The Marxist ideas on fetishism address its social implications as relating to capitalism. Freud addresses the other part to the social question:
"According to Freud, fetishism functions in a way that falls between neurosis and psychosis. Freud originally distinguished between neurosis and psychosis in the following way: 'in neurosis the ego3 suppresses part of the id4 out of allegiance to reality, whereas in psychosis it lets itself be carried away by the id and detached from a part of reality.'" (6).

Taking this definition, apply it to pictures of Hans Bellmer5's dolls (7). How would Freud react to Bellmer? What do you think he would say was the underlying drive or motivation that Bellmer felt to create these dolls? Do you agree?
Consider this quote from Therese Lichtenstein:

"Bellmer's dolls participated in the dialogue of ambivalence about mass culture found in many early-twentieth-century avant-garde representations. This ambivalence is incorporated into the very structure of the doll's uncanny body, appearing both human and mechanical, animated and dead. The frozen, immovable aspects of Bellmer's dolls, like assembly-line parts, are a metaphor for the alienation and commodification of human lives and desires under high capitalism." (7).

Have the group split in two again, discuss how both Freud and Marx would respond. Once each group has presented its initial argument, open to the large group for discussion.

The final meeting for this class before presentations of final projects will be a discussion of the following in a large group.

"Both Freud and Marx use the concept of fetishism in an attempt to explain a refusal, or blockage, of the mind, or a phobic inability of the psyche, to understand a symbolic system of value, one within the social and the other within the psychoanalytic sphere." (8).

Do you agree or disagree with this statement, based on the readings and discussions in this class? In what ways do you agree or disagree?
The final project for this curriculum will ask you to use the definition of fetishism you have developed over the course of this class. Drawing from the sources we have used, your assignment is to create a collage to visually represent your definition of fetishism. This collage may be made of pictures, words, objects, or a combination of these, and you may include an explanatory paragraph if you wish. The collages will be presented to the group, where each one will be open for comments and questions from your classmates.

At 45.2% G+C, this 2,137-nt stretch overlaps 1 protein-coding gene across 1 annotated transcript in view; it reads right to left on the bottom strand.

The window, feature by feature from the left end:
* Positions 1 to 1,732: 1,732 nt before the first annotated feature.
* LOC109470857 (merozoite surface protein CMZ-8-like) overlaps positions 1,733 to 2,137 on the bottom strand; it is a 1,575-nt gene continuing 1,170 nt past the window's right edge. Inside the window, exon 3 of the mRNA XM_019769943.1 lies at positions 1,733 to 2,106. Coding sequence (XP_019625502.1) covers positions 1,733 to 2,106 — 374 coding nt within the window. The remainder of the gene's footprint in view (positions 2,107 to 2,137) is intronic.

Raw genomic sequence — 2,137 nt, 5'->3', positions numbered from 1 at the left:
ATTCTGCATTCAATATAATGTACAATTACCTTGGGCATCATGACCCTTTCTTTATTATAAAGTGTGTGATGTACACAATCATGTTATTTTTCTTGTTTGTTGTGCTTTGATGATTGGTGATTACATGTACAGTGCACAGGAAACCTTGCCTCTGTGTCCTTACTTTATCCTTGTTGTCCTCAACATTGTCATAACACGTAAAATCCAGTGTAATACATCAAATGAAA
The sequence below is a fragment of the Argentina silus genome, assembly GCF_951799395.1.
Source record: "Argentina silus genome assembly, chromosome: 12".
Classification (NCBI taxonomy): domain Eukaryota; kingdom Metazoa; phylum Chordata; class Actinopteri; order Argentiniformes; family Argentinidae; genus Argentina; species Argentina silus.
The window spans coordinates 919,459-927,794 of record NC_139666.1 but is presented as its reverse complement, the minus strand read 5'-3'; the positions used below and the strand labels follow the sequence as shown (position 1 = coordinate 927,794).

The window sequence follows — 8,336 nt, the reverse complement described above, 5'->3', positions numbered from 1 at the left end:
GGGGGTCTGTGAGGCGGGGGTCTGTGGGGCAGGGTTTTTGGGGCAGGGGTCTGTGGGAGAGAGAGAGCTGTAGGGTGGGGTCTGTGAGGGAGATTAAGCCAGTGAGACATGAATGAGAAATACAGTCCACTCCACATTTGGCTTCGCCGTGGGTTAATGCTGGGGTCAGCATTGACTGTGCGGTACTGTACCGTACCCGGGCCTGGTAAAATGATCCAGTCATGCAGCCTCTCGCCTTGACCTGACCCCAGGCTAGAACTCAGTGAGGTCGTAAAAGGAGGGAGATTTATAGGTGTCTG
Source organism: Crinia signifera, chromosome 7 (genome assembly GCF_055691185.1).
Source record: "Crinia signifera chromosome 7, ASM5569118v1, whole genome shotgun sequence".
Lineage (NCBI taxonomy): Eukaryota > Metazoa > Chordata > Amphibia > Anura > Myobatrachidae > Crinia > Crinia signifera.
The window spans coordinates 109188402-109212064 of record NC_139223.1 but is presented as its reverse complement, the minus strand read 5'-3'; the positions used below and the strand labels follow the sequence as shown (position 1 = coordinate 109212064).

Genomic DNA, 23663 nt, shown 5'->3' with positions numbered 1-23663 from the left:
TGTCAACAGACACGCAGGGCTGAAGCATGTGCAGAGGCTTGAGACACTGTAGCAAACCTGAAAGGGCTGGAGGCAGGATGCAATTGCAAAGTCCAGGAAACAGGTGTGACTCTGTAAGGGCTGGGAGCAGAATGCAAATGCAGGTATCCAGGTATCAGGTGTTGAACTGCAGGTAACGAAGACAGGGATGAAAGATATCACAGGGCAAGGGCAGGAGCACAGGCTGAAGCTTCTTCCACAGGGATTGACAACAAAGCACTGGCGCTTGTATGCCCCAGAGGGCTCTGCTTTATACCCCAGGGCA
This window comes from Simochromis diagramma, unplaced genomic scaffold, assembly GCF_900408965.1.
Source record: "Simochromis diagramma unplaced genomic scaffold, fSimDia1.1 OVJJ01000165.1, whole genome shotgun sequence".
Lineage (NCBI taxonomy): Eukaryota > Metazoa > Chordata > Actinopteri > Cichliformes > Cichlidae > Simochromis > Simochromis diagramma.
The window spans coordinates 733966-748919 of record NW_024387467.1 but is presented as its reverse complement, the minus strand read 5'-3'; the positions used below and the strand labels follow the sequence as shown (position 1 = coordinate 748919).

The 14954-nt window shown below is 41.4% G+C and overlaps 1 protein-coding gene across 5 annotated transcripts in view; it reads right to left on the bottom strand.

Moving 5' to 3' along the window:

1) Miller-Keane Medical Dictionary, 2000.

2)Oxford English Dictionary, OED online.

3) Nye, Robert A. "The Medical Origins of Sexual Fetishism." in Fetishism as Cultural Discourse, Emily Apter and William Pietz, eds. Cornell University Press, 1993.

4)Encyclopedia of Marxism, Basgenm, Brian and Andy Blunden, eds. A concise and clear guide to definitions and ideals of Marxism

5) University of Utah Economics Department, Tatsuo, Miyachi. "Marx's Critique of the Fetishism."

6)Purdue University, Felluga, D.F. "HONR 199: Telling the Holocaust, A Guide to Terms."

7) Lichtenstien, Therese. Behind Closed Doors: The Art of Hans Bellmer. University of California Press, 2001. 15.

8) Mulvey, Laura. Fetishism and Curiosity. British Film Institute and Indiana University Press, 1996. 2.

1 First activity: Design a poster and slogan that you, as a 19th century Frenchman/woman, would have used to do your part in making the country more fertile.

2 These excerpts from Marx' Kapital are to be read, not for their political value, but for the relevance of the language used. Suggest a stronger focus on the imagery that comes to mind when reading, and how this affects ability to conceptualize his theory of capitalism. Make sure this does NOT become a political debate, keep it within the confines of a debate on the merits of language.

3 That part of the mind which is most conscious of self; spec. in the work of Freud that part which, acted upon by both the id and the super-ego (ego-ideal), mediates with the environment. (2)

4 The inherited instinctive impulses of the individual, forming part of the unconscious and...interacting in the psyche with the ego and the super-ego. (2)

5 Hans Bellmer (1902-1975), surrealist known for his photographs of life-sized dolls in various stages of assembly and poses. Mostly active in 1930s, he used the dolls to oppose Nazi ideals of perfect, Aryan bodies.